July 25, 2019
In McEnearney v Simon Blackwood (Workers’ Compensation Regulator)  ICQ 7 the President of the Industrial Court of Queensland (the Industrial Court) dismissed a claimant/worker’s appeal (the appellant) in relation to a psychiatric condition alleged to have been an “injury” for the purposes of the Workers Compensation and Rehabilitation Act 2003 (the Act) arising in the workplace.
The appellant was, at least, engaged to perform tasks of a bookkeeping or accounting nature. The appellant alleged that as a result of particular conduct by the employer, some of which was alleged to be potentially criminal, she suffered a psychological or psychiatric injury. Much of the conduct the appellant complained about as being “criminal” was so characterised after being analysed by the appellant after she was employed by the employer and after being informed and influenced by her later research, investigations and later sources of information.
The claim was rejected by the Insurer.
The claim was reviewed by the Regulator and the Insurers decision was confirmed.
The appellant appealed against the Regulators decision to the Queensland Industrial Relations Commission (the Commission).
The Commission dismissed the appeal.
The appellant then appealed against the Commission’s decision to the Industrial Court.
The Industrial Court dismissed that appeal too.
At the hearing of the appeal before the Commission the appellant made allegations of fraud, misleading and deceptive conduct, and insider trading against the managing director of the employer. In these unusual circumstances the Deputy President allowed the employer to “intervene” in the appeal before the Commission, as that term (“intervention) is recognised by section 274 of the Industrial Relations Act 1999.
On appeal to the Industrial Court, the appellant argued, in a complicated way, that the employer’s intervention in the appal before the Commission was ”unfair”. This ground of appeal was dismissed.
The appellant also appealed against the Commission’s reliance on the summary of her allegations as they were put in written submissions provided by the Regulator. The appellant complained about this approach. The Industrial Court framed this ground of appeal like this:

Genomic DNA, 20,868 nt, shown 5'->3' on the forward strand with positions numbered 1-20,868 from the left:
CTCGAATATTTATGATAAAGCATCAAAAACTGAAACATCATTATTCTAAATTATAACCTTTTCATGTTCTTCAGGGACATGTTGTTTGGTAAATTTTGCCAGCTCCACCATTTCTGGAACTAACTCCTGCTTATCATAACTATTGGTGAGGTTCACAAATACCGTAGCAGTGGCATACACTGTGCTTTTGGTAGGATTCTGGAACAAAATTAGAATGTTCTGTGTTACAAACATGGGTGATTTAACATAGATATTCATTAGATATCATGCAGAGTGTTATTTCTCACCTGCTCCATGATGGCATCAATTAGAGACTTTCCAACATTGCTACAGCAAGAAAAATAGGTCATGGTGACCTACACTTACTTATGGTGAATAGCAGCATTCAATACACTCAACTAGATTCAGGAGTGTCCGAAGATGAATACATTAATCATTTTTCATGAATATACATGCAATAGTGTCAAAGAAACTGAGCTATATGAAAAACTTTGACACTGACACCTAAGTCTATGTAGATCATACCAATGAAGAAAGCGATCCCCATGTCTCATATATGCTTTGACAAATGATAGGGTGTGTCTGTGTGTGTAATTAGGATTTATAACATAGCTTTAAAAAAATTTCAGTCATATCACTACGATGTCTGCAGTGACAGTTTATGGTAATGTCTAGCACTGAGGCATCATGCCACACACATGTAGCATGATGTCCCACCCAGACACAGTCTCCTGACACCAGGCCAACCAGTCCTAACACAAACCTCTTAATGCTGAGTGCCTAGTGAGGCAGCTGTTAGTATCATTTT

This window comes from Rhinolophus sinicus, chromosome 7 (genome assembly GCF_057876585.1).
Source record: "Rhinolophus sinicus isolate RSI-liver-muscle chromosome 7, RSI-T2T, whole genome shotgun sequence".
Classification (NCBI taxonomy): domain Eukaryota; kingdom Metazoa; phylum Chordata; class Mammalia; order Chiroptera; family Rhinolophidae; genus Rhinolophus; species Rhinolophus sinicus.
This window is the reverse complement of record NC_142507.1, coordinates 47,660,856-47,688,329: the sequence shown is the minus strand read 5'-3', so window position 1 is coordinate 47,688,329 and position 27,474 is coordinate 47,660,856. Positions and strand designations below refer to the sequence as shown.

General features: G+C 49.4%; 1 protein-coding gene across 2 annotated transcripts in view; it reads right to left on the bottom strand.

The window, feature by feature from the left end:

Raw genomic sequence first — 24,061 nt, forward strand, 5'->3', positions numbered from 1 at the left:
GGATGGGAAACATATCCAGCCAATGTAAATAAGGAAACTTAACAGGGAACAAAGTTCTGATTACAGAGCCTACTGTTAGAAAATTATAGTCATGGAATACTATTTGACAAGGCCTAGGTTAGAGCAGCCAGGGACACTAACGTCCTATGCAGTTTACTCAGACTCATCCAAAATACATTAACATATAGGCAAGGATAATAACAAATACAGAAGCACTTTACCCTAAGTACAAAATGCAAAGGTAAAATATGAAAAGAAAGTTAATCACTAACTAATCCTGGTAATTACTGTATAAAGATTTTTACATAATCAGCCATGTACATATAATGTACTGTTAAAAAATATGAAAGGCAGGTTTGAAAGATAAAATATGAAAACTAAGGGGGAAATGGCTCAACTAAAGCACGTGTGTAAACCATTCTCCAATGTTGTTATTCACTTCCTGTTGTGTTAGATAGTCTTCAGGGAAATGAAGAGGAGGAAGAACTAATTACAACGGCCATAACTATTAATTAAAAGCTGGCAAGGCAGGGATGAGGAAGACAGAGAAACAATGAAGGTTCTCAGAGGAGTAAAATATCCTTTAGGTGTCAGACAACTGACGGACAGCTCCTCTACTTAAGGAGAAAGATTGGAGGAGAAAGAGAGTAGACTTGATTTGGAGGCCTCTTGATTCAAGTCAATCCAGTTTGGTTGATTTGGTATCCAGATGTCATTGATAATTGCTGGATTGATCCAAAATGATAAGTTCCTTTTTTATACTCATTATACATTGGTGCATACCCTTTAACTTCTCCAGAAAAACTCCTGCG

In the reasons of the Deputy President the first 18 paragraphs are taken up with: a general
introduction, the description of the background of the appellant and the employer, an
overview of the employment relationship, and the conduct of the case. After that, the
Deputy President said:
“ The regulator's submissions deal comprehensively with the myriad
issues raised by the appellant. They are well reasoned, fair and accurate. I
accept and adopt them as my reasons for decision; although I would not
draw the inference suggested at paragraph 20. However, it is necessary that I
make some further observations.
 Both the appellant and the regulator accept that the outcome of this case
turns on credit. As Ms McEnearney put it in her submissions in reply: ‘It is
clear the outcome of this case rests on the credibility of the Appellant versus
the credibility of the employer, specifically the General Manager Mr Stephen
 Largely for the reasons put by the regulator, I do not find Ms
McEnearney to be a credible witness. She, as the appellant, bears the onus
of proof to persuade me, on the balance of probabilities, that she has sustained
a compensable injury. This she has not been able to do. Although I accept,
having regard to the nature of her accusations against Mr Laverick, that the
Briginshaw standard applies, I am not even satisfied that she has made out
her case on the general standard of proof.” (emphasis added)
If the Deputy President had gone no further than accepting, and adopting, the Regulators submissions as the reasons for the decision, then the Industrial Court would have been inclined to conclude that the Commission had erred, at least, in not providing sufficient reasons. But, after stating that the Commission adopted the submissions of the Regulator as his reasons, the Deputy President then went on to provide reasons for not accepting that the appellant was a credible witness. The Commission then examined three instances which the Deputy President found were sufficient to demonstrate why he concluded that he could not accept the appellant’s evidence (see para  of the judgment of the Industrial Court).
There were many other grounds of appeal – most of which were dismissed because “[as] with many of the grounds of appeal, the appellant misconstrued the Commission’s reasons.”
The decision can be found here: https://archive.sclqld.org.au/qjudgment/2019/ICQ19-007.pdf